Since we can't leave a good argument behind, we're going to use this ZapFlash to explore what reference architectures are all about and what value they have to add to the Service-Oriented Architecture (SOA) story.
Latest from Dana Gardner
It's time to start thinking about the minimum lovable product instead of the minimum viable product.
So let's honor Charlton by taking a lesson from the NRA: Guns don't kill people, blogs do.
We have been trying to free up our data, as well as rethink the way all our current systems are integrated. We are growing fairly rapidly and as we expand globally it is becoming more and more difficult to expose that data to the teams across the globe. So we have to jump in and rethink the complete architecture of our internal systems.
For mobility, in a year where the Apple iPhone gained the lion's share of attention (despite Symbian's dominance), Sybase is driving toward the "unwired enterprise" to bring the analytics world together with the mobile tier and handheld delivery world. "The more devices and the more operating systems ... the better Sybase will be," said Chen.
BriefingsDirect Insights analysts probe future of online advertising and find transactional lucre lurking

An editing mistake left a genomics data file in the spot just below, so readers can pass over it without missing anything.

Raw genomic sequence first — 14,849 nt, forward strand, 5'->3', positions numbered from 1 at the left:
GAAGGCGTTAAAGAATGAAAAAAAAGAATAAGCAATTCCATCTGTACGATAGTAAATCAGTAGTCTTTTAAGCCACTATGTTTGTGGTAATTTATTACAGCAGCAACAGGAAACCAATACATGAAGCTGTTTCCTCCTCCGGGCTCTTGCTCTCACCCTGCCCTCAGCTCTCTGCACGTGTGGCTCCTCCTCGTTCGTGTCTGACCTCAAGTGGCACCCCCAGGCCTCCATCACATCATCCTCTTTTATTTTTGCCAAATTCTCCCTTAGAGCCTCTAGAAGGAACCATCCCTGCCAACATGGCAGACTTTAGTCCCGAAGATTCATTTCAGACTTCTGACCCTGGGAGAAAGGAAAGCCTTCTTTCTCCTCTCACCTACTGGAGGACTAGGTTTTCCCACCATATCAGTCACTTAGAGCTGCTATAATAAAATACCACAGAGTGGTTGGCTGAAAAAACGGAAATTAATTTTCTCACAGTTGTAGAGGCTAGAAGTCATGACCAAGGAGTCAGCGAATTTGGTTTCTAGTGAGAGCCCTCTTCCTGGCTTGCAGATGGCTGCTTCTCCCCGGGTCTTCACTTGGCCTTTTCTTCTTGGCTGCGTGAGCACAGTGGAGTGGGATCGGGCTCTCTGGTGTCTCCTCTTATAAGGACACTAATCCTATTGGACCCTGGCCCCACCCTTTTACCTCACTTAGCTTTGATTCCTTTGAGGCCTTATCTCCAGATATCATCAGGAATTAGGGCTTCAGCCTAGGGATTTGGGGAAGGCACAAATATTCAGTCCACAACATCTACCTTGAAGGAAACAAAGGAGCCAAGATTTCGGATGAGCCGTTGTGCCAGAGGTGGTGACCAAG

This requires a tremendous amount of cloud compute to the same levels we have seen in matching search criteria to results and then matching that to advertising. That advertising is then bought through an auction bid process among those seeking the highest placement. So, if we take that same model and apply it to all sorts of different needs and wants of business, personal, entertainment, and luxury across the board, what do we call it? It's not really advertising.
Companies with SOA projects should seek out documents as consumable resources – especially dynamic documents -- and then enlist them as resources for business-process benefit. Combined, SOA and user-friendly documents can substantially improve productivity, refine processes, integrate people and processes, as well as accelerate the financial payback from investments in both dynamic document publishing and SOA infrastructure.
When Borland first started developing in Agile, we had multiple locations, and each site was, in essence, developing its own culture around Agile. What I found was that we were getting into discussions about whose Agile was more pure and things like that, and so I decided to develop a Borland Agile culture.
This is an exciting development. I hope it's open enough to both assuage the "Adobe lock-in" critics and force more openness generally in this market. The de facto accepted standard is needed.
Progress can assist its applications clients move to the more modern computing paradigms while IONA can help on the back-end for integration and high performance transactions while broadening Progress's share of wallet in more enterprises and verticals. And now, viola, Progress is an open source company. The best part of the deal, therefore, is how these two companies' installed bases give the combined firm a steady yet diversified revenue stream that should build on their legacies -- and their customers' legacies -- well.